With years of experience evaluating coffee quality in coffee shops and restaurants, one brewing error pops up more than others: The grind is too coarse, resulting in an under-extracted, not-so-great shot of espresso.
Hence, it’s time to get that stopwatch out and start timing espresso pours. A shot from a traditional machine should take 20-30 seconds to pour, no matter what the portion size (single, double, triple). We often see shops pouring espresso in 8-15 seconds, making it too light in color with a weak crema, and lacking strength, body and complexity.
Here’s how to fix your shot-pour issues, once and for all. (Even experienced baristas may need a refresher from time to time):
- Adjust the grind to a finer setting and tamp as you normally do until the pour is consistently around 20-23 seconds.
- Watch the size of the stream pouring from the ground handle spouts; see how it’s now thinner and darker.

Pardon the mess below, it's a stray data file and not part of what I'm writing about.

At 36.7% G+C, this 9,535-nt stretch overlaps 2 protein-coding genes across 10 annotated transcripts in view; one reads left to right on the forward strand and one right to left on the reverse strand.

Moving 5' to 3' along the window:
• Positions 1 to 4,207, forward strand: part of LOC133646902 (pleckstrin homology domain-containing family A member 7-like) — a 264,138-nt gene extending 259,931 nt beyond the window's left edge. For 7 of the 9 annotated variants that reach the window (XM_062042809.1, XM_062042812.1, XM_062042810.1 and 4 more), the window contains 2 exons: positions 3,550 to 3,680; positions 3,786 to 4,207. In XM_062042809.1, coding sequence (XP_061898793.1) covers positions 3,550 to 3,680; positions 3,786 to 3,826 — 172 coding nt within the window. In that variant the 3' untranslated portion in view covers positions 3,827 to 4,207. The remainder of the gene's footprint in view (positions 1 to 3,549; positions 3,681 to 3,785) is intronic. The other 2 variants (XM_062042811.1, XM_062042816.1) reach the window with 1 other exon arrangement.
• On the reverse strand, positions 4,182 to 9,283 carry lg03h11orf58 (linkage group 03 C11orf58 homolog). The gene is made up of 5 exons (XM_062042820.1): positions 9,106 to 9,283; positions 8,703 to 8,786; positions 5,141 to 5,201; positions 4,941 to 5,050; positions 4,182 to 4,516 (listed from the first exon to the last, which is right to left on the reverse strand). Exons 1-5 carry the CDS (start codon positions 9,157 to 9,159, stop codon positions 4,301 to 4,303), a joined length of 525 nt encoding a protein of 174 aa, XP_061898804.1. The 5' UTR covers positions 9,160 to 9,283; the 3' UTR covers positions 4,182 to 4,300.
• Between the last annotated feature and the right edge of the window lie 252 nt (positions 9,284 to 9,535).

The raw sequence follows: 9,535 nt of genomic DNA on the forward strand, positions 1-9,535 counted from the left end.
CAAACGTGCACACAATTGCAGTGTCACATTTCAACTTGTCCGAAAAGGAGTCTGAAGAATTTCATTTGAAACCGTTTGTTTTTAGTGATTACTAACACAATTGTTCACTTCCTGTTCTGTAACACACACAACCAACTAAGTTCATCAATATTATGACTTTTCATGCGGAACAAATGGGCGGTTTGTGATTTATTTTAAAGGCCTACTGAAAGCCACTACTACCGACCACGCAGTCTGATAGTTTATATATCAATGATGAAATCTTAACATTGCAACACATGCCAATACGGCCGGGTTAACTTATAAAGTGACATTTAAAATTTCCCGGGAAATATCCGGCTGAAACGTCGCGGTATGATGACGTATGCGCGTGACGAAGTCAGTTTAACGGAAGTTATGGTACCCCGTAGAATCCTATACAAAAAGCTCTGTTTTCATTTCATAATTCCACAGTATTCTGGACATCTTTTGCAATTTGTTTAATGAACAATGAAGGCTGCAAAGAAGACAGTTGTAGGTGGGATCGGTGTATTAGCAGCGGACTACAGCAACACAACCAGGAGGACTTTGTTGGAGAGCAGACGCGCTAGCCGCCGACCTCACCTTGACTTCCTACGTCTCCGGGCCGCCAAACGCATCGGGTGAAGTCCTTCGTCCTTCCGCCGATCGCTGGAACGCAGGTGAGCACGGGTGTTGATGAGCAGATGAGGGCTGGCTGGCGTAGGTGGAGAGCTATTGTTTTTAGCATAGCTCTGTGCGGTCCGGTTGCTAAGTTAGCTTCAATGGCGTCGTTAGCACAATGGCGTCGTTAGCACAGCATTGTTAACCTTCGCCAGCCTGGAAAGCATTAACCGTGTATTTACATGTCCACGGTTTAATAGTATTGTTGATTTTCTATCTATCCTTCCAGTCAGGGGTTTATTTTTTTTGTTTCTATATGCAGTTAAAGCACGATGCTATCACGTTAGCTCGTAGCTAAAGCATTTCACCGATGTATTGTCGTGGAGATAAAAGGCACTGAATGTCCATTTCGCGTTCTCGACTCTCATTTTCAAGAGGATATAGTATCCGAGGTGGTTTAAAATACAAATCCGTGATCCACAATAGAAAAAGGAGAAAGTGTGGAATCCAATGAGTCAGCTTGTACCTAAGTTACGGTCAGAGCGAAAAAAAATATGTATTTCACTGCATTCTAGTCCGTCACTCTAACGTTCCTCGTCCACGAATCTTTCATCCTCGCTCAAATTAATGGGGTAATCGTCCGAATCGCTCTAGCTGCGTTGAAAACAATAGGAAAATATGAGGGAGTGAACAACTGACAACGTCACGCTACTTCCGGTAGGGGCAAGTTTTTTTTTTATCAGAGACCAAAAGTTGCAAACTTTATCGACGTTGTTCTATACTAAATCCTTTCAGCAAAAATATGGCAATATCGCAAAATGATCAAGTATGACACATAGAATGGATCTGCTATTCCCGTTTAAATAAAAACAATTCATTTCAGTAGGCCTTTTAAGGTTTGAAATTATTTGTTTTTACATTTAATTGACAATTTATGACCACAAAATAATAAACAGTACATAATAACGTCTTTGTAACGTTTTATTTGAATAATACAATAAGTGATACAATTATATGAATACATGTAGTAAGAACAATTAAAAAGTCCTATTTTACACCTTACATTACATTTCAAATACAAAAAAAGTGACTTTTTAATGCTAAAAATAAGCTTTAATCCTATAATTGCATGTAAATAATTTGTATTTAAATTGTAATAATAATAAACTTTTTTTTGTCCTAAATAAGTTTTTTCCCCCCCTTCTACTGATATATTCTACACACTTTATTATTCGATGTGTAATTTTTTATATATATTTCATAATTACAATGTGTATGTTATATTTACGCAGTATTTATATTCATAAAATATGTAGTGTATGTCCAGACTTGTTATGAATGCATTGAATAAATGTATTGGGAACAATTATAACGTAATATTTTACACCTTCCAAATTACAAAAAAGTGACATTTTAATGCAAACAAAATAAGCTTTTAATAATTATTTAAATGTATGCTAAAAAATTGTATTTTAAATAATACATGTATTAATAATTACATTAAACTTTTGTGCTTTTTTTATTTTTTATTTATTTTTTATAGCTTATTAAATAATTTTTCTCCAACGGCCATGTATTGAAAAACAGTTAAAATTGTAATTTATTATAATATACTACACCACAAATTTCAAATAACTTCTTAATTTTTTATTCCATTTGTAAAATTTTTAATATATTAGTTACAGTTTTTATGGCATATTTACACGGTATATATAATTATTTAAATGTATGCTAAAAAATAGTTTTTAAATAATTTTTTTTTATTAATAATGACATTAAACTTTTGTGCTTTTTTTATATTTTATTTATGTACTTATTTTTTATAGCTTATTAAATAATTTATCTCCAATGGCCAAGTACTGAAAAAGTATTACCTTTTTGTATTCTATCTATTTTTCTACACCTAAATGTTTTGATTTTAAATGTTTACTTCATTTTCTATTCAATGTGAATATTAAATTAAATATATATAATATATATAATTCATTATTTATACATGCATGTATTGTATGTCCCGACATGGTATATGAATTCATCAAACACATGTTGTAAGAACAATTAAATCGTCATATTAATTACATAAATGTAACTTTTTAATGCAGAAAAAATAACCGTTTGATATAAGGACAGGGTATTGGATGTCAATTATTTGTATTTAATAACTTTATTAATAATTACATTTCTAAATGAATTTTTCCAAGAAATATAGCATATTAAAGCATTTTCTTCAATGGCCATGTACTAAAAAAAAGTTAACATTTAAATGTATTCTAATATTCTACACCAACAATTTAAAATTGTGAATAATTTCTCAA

- Now taste the difference. Notice the deeper color, richer crema, and bold flavors.
Unfortunately, a strong extraction like this can also bring out defects in the coffee. If a hearty extraction makes your espresso taste worse, it’s time to switch to a new espresso blend. A good espresso should always taste strong and smooth—never burnt, bitter, or sour.
Coffee freshness and machine maintenance will also bring out the best in your espresso. But the easiest way to improve it is to properly pour your shots. This alone can advance your shop's reputation to the next level, and make you known for a quality espresso.